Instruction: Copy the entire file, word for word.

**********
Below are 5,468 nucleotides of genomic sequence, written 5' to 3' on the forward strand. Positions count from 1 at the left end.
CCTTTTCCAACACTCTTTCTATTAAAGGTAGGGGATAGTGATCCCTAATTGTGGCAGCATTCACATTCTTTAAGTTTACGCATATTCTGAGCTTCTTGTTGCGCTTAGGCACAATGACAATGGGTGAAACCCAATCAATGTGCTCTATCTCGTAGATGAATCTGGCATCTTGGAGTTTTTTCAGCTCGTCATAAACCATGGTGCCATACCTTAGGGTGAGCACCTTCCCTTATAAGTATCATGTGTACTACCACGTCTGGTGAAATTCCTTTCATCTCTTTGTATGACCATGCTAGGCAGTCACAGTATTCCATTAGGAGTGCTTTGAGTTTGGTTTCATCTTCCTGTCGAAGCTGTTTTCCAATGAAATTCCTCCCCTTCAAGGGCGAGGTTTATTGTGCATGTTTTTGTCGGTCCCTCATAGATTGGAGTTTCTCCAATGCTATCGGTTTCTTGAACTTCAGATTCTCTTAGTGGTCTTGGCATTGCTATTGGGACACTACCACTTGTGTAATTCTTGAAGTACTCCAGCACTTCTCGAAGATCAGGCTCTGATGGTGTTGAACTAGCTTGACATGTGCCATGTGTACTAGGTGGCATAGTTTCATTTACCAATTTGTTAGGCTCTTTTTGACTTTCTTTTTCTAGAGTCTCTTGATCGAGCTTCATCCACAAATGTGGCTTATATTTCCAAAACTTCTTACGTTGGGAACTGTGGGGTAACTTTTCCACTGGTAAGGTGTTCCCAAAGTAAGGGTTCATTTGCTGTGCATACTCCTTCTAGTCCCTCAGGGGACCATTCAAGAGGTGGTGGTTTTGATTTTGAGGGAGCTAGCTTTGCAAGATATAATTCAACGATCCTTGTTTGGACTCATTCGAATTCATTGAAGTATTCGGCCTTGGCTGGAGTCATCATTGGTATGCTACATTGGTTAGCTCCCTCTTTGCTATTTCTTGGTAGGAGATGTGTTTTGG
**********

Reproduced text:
Below are 5,468 nucleotides of genomic sequence, written 5' to 3' on the forward strand. Positions count from 1 at the left end.
CCTTTTCCAACACTCTTTCTATTAAAGGTAGGGGATAGTGATCCCTAATTGTGGCAGCATTCACATTCTTTAAGTTTACGCATATTCTGAGCTTCTTGTTGCGCTTAGGCACAATGACAATGGGTGAAACCCAATCAATGTGCTCTATCTCGTAGATGAATCTGGCATCTTGGAGTTTTTTCAGCTCGTCATAAACCATGGTGCCATACCTTAGGGTGAGCACCTTCCCTTATAAGTATCATGTGTACTACCACGTCTGGTGAAATTCCTTTCATCTCTTTGTATGACCATGCTAGGCAGTCACAGTATTCCATTAGGAGTGCTTTGAGTTTGGTTTCATCTTCCTGTCGAAGCTGTTTTCCAATGAAATTCCTCCCCTTCAAGGGCGAGGTTTATTGTGCATGTTTTTGTCGGTCCCTCATAGATTGGAGTTTCTCCAATGCTATCGGTTTCTTGAACTTCAGATTCTCTTAGTGGTCTTGGCATTGCTATTGGGACACTACCACTTGTGTAATTCTTGAAGTACTCCAGCACTTCTCGAAGATCAGGCTCTGATGGTGTTGAACTAGCTTGACATGTGCCATGTGTACTAGGTGGCATAGTTTCATTTACCAATTTGTTAGGCTCTTTTTGACTTTCTTTTTCTAGAGTCTCTTGATCGAGCTTCATCCACAAATGTGGCTTATATTTCCAAAACTTCTTACGTTGGGAACTGTGGGGTAACTTTTCCACTGGTAAGGTGTTCCCAAAGTAAGGGTTCATTTGCTGTGCATACTCCTTCTAGTCCCTCAGGGGACCATTCAAGAGGTGGTGGTTTTGATTTTGAGGGAGCTAGCTTTGCAAGATATAATTCAACGATCCTTGTTTGGACTCATTCGAATTCATTGAAGTATTCGGCCTTGGCTGGAGTCATCATTGGTATGCTACATTGGTTAGCTCCCTCTTTGCTATTTCTTGGTAGGAGATGTGTTTTGG